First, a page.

Panasonic is working with the Japanese government to establish 3D health and safety guidelines for consumer electronics manufacturers, content producers and broadcasters.
Company president Fumio Ohtsubo, speaking at this week's CES 2011 in Las Vegas, said the move is designed to tackle concerns that 3D viewing can make people feel ill, or may be unsafe for children.
It follows a recent announcement by Nintendo that specialists had warned it children under six could possibly suffer eye damage if they played 3D games on the company's 3DS handheld console.
Nintendo's warning, published on its 3DS website, suggested parents turn off the 3D function if under-sixes were using the device, which delivers 3D images without the need for glasses.
It added that the advice it had received also applied to other 3D content to which young children may be exposed.
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Panasonic's Ohtsubo said the concerns are something the consumer electronics industry must address: 'Whenever a new product enters the market, all sorts of challenges arise.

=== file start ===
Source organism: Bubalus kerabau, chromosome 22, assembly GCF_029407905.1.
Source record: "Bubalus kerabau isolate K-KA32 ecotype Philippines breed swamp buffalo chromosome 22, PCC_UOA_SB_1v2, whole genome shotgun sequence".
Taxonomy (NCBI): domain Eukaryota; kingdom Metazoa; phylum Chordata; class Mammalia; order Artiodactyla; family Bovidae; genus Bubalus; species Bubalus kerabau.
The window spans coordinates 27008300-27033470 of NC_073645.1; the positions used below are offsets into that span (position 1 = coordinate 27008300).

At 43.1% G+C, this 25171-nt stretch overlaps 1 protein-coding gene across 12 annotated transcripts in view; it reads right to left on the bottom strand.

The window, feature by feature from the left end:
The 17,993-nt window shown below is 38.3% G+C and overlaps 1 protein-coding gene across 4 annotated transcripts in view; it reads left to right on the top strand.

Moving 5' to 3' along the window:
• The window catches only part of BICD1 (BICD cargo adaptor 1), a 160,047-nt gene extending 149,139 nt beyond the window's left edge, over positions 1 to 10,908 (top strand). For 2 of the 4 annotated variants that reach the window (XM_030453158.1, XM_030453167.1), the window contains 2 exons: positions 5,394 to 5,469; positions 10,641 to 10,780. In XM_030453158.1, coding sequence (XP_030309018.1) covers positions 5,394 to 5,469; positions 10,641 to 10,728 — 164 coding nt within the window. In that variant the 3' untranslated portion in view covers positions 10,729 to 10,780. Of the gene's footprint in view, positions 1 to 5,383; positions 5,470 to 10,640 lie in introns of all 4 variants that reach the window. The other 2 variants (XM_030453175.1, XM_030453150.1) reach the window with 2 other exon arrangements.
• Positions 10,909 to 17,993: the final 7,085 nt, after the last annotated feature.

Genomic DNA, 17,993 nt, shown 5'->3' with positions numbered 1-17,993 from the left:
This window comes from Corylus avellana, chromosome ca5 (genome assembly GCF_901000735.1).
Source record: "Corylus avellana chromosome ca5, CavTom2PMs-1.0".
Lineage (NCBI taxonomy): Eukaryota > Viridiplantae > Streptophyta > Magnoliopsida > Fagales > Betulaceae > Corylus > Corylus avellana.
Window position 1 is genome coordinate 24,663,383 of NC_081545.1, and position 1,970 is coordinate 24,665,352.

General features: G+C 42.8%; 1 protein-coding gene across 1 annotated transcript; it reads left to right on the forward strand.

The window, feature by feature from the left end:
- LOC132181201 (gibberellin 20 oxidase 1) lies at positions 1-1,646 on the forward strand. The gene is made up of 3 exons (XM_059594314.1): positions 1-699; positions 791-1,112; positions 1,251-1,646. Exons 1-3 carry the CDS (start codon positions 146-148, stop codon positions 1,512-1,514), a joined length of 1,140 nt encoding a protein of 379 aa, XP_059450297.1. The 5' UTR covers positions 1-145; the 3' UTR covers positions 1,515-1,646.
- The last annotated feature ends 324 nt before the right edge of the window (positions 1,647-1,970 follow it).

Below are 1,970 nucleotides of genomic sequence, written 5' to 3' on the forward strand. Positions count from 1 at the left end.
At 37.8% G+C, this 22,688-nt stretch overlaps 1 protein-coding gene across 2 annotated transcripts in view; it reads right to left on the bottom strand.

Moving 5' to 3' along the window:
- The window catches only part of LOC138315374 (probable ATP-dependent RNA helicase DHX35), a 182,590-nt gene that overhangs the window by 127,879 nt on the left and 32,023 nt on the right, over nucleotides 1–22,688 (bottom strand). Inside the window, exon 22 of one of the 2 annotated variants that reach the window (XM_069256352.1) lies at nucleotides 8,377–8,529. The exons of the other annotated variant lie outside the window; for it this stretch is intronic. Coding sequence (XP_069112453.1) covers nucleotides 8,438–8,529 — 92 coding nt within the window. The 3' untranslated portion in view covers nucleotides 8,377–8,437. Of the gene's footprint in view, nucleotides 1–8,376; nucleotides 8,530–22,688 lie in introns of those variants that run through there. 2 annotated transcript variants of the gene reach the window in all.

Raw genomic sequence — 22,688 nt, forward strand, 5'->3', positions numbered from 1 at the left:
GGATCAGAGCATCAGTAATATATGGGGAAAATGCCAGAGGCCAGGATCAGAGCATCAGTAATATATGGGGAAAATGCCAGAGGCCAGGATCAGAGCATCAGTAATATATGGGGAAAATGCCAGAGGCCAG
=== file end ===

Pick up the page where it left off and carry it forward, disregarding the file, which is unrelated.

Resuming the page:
'Regardless of whether it is active-shutter glasses or the passive type, there are worries that 3D makes people feel ill or that it's not safe for children.
'In conjunction with the Japanese government, we are discussing ways to establish an international standard for healthy viewing of 3D.
'We have already started the process of making the rules. It will start in Japan but it will go global.'
The concerns have been seized on by those keen to promote 3D TVs using passive technology: LG has already said it plans to stop making TVs reliant on active shutter glasses, and instead concentrate on its passive FPR technology.
It suggests that the battery-operated active-shutter glasses cause blur and flicker, which could contribute to dizziness, nausea and even more serious issues such as photosensitive epilepsy.
Others, including Panasonic, Samsung and Sony, maintain that the active-shutter technology gives the best possible picture, and Ohtsubo said that, while working on the safety rules, his company would continue to back active-shutter technology.